What follows is my provisional translation (in other words, not official or authorized; see here for more) of a passage from a Tablet of Baháʼuʼlláh. The version of the Tablet on which this translation is based has been published in Asráru’l-Áthár, vol. 2, pp. 17–18.
In the original passage, Baháʼuʼlláh refers to Himself in the third person, but this has been changed to the first person in the following translation (with the exception of “this Wronged One”) to sound less stilted.
It is worth mentioning that Baháʼuʼlláh goes into further detail on the invasion of the Banú-Qurayzih in a separate and little-known Tablet, provisionally translated by Will McCants and styled by him as “the Tablet of Tribulations,” or Lawḥ-i-Baláyá. A draft version of that translation, along with an accompanying introduction, is available online here. This was later adapted for print publication; refer to William McCants, “Mirza Husayn ‘Ali Nuri, Baha’u’llah, Tablet of Tribulations (Lawḥ-i Balāyā),” Baha’i Studies Review, vol. 20, no. 1 (June 2014), pp. 87–95.
In My Name, through which the portal of grace [bábu’l-ʻaṭá] hath been opened to all who are in heaven and on earth
The atoms of every contingent being and the realities of all created things bear witness that this Servant, from the time of His advent and the moment of His declaration, hath had no goal but the salvation of mankind and the quenching of the fire of hatred and opposition. . . .
When I was but a child, this Wronged One read an account of the invasion of the Banú-Qurayẓih recorded in a book attributed to the late Mullá Báqir Majlisí. From that very moment, I became so perplexed, and was stricken with such profound grief, that My pen is powerless to describe it—though what transpired during that event was the decree of God, and its only purpose was to annihilate the oppressors. Yet, as I beheld the limitless ocean of pardon and mercy surging before Me, I would, in those days, implore God—exalted be His glory—to bring about that which would foster love, fellowship, and unity amongst all the peoples of the earth until suddenly, ere the break of dawn on the second day of the month of Muḥarram, all My thoughts, My speech, and My demeanor were completely transformed. So intense was this transformation that I seemed to discern the joyful tidings of My ascension. For twelve consecutive days I remained in this transformed state; thereupon were the waves of the ocean of Mine utterance made manifest, and the splendors of the day-star of Mine assurance shone brilliantly, until at last it culminated in the moment of Revelation, whereupon I attained unto that which God hath made the source of the joy of all worlds, and the dawning-place of bounty unto all who are in heaven and on earth. Thereafter, through the agency of the Pen of the Most High, We removed, at Our irresistible and irrevocable bidding, all mention of whatsoever had been the cause of affliction, calamity, and strife, and have revealed only that which will conduce to concord and unity.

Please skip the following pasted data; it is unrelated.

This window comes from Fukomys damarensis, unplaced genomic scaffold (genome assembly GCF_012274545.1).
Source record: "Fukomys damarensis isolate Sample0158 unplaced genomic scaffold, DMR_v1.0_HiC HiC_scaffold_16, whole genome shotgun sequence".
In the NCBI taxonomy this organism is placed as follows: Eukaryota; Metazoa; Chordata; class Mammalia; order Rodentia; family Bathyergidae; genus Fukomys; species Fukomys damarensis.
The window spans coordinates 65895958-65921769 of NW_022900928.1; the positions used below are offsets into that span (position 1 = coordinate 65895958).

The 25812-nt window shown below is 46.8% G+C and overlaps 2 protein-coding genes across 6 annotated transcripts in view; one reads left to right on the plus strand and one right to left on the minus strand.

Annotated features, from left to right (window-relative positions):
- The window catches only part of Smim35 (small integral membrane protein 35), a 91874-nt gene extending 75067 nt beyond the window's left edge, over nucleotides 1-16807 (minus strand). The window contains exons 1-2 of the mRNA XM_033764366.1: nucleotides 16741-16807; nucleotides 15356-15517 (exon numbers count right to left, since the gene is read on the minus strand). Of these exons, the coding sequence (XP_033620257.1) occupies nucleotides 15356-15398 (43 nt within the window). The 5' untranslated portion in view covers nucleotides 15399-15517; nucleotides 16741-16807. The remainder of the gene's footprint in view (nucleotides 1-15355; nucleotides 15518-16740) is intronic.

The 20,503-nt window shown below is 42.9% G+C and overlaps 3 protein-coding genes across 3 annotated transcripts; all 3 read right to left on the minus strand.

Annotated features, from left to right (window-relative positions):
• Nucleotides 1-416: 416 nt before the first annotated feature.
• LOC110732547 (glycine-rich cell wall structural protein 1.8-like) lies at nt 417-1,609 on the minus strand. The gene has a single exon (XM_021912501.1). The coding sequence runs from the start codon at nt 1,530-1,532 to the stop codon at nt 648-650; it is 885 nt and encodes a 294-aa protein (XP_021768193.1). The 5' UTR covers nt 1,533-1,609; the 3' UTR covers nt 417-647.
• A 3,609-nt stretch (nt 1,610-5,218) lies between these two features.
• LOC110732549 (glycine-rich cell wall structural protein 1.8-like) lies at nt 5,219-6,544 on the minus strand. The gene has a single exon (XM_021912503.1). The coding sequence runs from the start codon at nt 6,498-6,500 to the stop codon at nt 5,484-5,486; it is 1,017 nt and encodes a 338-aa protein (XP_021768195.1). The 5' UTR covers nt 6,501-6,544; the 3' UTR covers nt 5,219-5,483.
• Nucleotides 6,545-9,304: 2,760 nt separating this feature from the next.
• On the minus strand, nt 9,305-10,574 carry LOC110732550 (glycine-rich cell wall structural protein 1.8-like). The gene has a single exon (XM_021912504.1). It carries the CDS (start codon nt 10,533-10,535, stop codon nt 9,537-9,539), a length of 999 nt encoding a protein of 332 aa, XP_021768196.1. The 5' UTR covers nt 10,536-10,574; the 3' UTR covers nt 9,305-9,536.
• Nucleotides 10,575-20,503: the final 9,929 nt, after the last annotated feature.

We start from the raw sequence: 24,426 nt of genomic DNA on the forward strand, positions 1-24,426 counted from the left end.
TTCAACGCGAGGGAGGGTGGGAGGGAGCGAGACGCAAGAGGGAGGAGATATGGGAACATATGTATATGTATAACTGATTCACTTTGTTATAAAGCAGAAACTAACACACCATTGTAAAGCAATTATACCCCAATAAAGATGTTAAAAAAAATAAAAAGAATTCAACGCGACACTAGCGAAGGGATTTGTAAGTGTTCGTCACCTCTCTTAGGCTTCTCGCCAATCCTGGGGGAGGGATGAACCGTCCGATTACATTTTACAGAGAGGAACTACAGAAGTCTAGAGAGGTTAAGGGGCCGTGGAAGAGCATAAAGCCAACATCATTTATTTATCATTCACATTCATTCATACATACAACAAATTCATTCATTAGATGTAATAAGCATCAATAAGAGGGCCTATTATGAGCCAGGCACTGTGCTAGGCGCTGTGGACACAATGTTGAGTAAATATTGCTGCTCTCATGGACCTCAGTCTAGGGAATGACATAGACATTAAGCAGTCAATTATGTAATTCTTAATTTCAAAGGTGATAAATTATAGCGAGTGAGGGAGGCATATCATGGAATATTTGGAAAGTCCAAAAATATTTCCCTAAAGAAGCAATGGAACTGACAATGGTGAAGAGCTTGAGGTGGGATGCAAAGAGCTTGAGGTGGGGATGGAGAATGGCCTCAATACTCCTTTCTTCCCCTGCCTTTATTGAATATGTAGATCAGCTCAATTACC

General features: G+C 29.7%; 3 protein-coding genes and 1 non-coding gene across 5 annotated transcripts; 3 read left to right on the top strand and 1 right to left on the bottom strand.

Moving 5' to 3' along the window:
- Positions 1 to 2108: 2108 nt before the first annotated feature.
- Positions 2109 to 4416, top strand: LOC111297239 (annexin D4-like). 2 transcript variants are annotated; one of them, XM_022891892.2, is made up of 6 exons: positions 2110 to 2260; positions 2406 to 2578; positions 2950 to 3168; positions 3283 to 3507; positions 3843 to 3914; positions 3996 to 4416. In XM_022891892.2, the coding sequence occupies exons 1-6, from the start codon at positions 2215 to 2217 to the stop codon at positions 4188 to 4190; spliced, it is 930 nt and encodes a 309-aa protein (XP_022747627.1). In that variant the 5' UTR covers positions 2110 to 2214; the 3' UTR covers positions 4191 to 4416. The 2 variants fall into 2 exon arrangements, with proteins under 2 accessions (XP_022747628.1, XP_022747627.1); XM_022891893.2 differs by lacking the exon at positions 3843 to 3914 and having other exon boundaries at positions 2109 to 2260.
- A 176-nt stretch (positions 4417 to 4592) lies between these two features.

“The Banū Qurayẓa were one of the three major Jewish tribes in pre-Islamic Medina (Yathrib). …. According to the Islamic sources…the Banū Qurayẓa, under the leadership of Kaʿb ibn Asad, struck a nonbelligerency treaty with Muḥammad shortly after his arrival in Medina in 622. When the enemies of the Muslims besieged Medina in 627, the leader of the already-exiled Banū Naḍir, Ḥuyyay ibn Akhṭab, convinced Kaʿb to violate the agreement and negotiate with the enemy. However, Muḥammad was able to undo the new alliance. With the departure of the enemy, Muḥammad attacked the Banū Qurayẓa for having violated the treaty. Besieged in their forts for nearly a month, they ultimately surrendered unconditionally, placing their fate in the hands of Saʿd ibn Muʿādh, with whom they had a preexisting alliance. Saʿd turned against them. Trenches were dug and the men, numbering somewhere between four hundred and nine hundred, were marched out, executed, and buried as Muḥammad watched. The women, children, and under-age boys were sold into slavery or distributed as gifts” (Shari Lowin, “Banū Qurayẓa,” Encyclopedia of Jews in the Islamic World, pp. 338–39.)
 Notably, the word baghtatan (“suddenly”) is absent from the version of this Tablet published in Ishráq-Khávarí, Máʼidiy-i-Ásmáni 7:135–37, but this is an error. In addition to baghtatan being present in the version published in Asráru’l-Áthár 2:17–18 (the source text for this translation), and also in INBA 81:159, the Research Department has stated that “the original manuscript of this Tablet includes the word baghtatan” (Memorandum dated 15 January 2020 and addressed to the Universal House of Justice; private correspondence with Bijan Masumian, who was copied on this memorandum).
 Literally, “the month of [My] birth,” in the original Persian text.
A typescript of the original Persian and Arabic text of this passage appears below.